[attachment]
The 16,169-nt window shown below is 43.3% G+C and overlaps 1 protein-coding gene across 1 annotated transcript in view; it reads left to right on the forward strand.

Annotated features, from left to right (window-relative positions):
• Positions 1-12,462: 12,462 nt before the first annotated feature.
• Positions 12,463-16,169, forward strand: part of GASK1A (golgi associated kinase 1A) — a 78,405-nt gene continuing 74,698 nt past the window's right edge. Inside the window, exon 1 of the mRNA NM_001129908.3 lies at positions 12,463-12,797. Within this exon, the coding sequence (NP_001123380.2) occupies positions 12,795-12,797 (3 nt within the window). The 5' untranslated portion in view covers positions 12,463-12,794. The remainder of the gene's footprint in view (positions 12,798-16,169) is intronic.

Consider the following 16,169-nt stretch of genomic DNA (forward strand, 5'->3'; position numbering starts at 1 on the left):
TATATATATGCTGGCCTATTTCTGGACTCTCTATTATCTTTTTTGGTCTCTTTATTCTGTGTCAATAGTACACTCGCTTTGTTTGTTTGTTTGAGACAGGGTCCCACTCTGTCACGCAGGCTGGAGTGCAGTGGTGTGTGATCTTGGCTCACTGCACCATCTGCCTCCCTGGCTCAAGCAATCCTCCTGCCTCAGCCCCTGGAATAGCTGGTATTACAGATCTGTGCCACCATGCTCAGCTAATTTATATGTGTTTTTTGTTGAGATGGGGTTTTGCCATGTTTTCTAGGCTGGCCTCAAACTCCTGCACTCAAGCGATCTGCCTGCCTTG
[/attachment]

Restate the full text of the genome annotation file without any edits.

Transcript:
The 16,169-nt window shown below is 43.3% G+C and overlaps 1 protein-coding gene across 1 annotated transcript in view; it reads left to right on the forward strand.

Annotated features, from left to right (window-relative positions):
• Positions 1-12,462: 12,462 nt before the first annotated feature.
• Positions 12,463-16,169, forward strand: part of GASK1A (golgi associated kinase 1A) — a 78,405-nt gene continuing 74,698 nt past the window's right edge. Inside the window, exon 1 of the mRNA NM_001129908.3 lies at positions 12,463-12,797. Within this exon, the coding sequence (NP_001123380.2) occupies positions 12,795-12,797 (3 nt within the window). The 5' untranslated portion in view covers positions 12,463-12,794. The remainder of the gene's footprint in view (positions 12,798-16,169) is intronic.

Consider the following 16,169-nt stretch of genomic DNA (forward strand, 5'->3'; position numbering starts at 1 on the left):
TATATATATGCTGGCCTATTTCTGGACTCTCTATTATCTTTTTTGGTCTCTTTATTCTGTGTCAATAGTACACTCGCTTTGTTTGTTTGTTTGAGACAGGGTCCCACTCTGTCACGCAGGCTGGAGTGCAGTGGTGTGTGATCTTGGCTCACTGCACCATCTGCCTCCCTGGCTCAAGCAATCCTCCTGCCTCAGCCCCTGGAATAGCTGGTATTACAGATCTGTGCCACCATGCTCAGCTAATTTATATGTGTTTTTTGTTGAGATGGGGTTTTGCCATGTTTTCTAGGCTGGCCTCAAACTCCTGCACTCAAGCGATCTGCCTGCCTTG